One of the Florida Keys’ most wonderful attractions is the Turtle Hospital, a former motel complex converted into a veterinary emergency room and rehabilitation facility. Although human visitors are secondary to the hospital’s function, the 90-minute tours held eight times a day are absolutely fascinating, plus the admission fees help support its important work. Our group was a bit large for my taste, with 27 participants. Nevertheless, social distancing was possible for the vast majority of the tour, and much of the experience took place outside.
Our engaging guide, Evan, started with a brief lecture about the five species of sea turtles and the issues that bring them to the hospital. Boat strikes are a common cause of injury. Shells can heal after they’re damaged, but air often becomes trapped inside, preventing the turtles from diving. To solve this problem, the hospital attaches weights to the turtles’ shells. Unfortunately, these animals can never be released into the wild, because the weights eventually fall off and must be replaced. Unsightly tumors caused by fibropapillomatosis (a viral disease) can also become debilitating. The hospital removes these using a laser, and once the animal heals, it can be returned to the sea. Cold shock is another potential problem. Many turtles on the Texas coast, for example, suffered hypothermia after February’s frigid temperatures.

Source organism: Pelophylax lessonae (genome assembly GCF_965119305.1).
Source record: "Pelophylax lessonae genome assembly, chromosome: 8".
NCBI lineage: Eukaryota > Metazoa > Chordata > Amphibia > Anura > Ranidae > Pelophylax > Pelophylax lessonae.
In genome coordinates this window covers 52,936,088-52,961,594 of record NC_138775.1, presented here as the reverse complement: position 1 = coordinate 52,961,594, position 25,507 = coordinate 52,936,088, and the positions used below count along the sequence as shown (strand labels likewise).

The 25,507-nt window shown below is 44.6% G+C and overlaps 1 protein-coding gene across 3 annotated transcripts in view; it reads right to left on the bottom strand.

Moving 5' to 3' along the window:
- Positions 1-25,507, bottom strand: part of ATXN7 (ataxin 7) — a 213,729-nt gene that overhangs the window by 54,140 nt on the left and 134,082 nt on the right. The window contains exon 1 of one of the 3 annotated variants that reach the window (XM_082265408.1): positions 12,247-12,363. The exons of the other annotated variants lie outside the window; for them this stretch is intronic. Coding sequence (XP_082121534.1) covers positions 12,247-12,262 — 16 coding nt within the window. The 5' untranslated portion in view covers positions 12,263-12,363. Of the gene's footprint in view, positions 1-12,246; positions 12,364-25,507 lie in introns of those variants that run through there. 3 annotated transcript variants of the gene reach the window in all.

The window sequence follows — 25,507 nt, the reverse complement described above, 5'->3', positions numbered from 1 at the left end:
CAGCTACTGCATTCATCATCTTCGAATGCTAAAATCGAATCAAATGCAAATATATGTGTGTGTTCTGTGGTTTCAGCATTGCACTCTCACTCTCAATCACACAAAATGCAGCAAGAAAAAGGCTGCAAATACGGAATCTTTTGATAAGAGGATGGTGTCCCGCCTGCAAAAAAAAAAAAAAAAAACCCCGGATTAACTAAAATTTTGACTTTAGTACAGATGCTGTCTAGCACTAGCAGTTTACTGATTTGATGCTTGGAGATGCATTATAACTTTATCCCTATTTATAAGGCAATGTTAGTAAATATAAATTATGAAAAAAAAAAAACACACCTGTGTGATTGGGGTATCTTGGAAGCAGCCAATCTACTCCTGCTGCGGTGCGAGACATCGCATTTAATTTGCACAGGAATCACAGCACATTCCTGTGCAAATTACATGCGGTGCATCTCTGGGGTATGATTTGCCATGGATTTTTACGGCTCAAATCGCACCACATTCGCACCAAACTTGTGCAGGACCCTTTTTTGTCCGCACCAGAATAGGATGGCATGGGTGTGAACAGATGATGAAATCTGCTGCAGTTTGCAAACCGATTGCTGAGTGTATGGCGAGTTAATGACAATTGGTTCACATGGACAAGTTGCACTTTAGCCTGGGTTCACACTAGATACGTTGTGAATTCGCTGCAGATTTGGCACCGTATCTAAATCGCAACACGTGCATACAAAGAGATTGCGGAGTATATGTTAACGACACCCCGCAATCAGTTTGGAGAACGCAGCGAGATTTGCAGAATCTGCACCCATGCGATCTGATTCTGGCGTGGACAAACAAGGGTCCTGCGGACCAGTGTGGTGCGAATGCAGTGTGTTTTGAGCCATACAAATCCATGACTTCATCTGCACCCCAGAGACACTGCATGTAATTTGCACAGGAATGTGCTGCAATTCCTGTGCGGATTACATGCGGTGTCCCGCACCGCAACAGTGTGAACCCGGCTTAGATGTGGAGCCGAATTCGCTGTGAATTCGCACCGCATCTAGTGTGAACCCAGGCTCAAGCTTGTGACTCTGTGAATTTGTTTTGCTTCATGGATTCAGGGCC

We passed by an emergency room and a surgery suite and paused at two large hurricane-resistant tanks, each currently home to a recovering loggerhead turtle. As Evan talked, the one nearest us circumnavigated its tank, surfacing sometimes to breathe and inspect us with its endearingly grumpy face. Below these tanks, an array of smaller enclosures provided spaces for animals to isolate and recover. Four of the five species of sea turtles were represented at the hospital at the time of our visit; large oceangoing leatherbacks rarely make an appearance. Many of the approximately 50 patients had charming names written on their shells (“Little Fat Briana” was a personal favorite).
Water from the Gulf flushes the facility’s largest enclosure, formerly the motel’s swimming pool. It now serves as a home for turtles that cannot survive in the wild, either because too many of their flippers don’t work and/or because of air trapped beneath their shells. They paddled about awkwardly but contentedly, if my reading of sea turtle body language is anything to go by.
A number of us tossed them some pellet snacks, which they quickly snapped up. We chatted a bit with the couple next to us, who turned out to be locals. “We’re actually members of the hospital,” they told us. “We brought our friends who are visiting from up north. We bring everyone who visits us, actually.” If I lived in Marathon, I would do the same.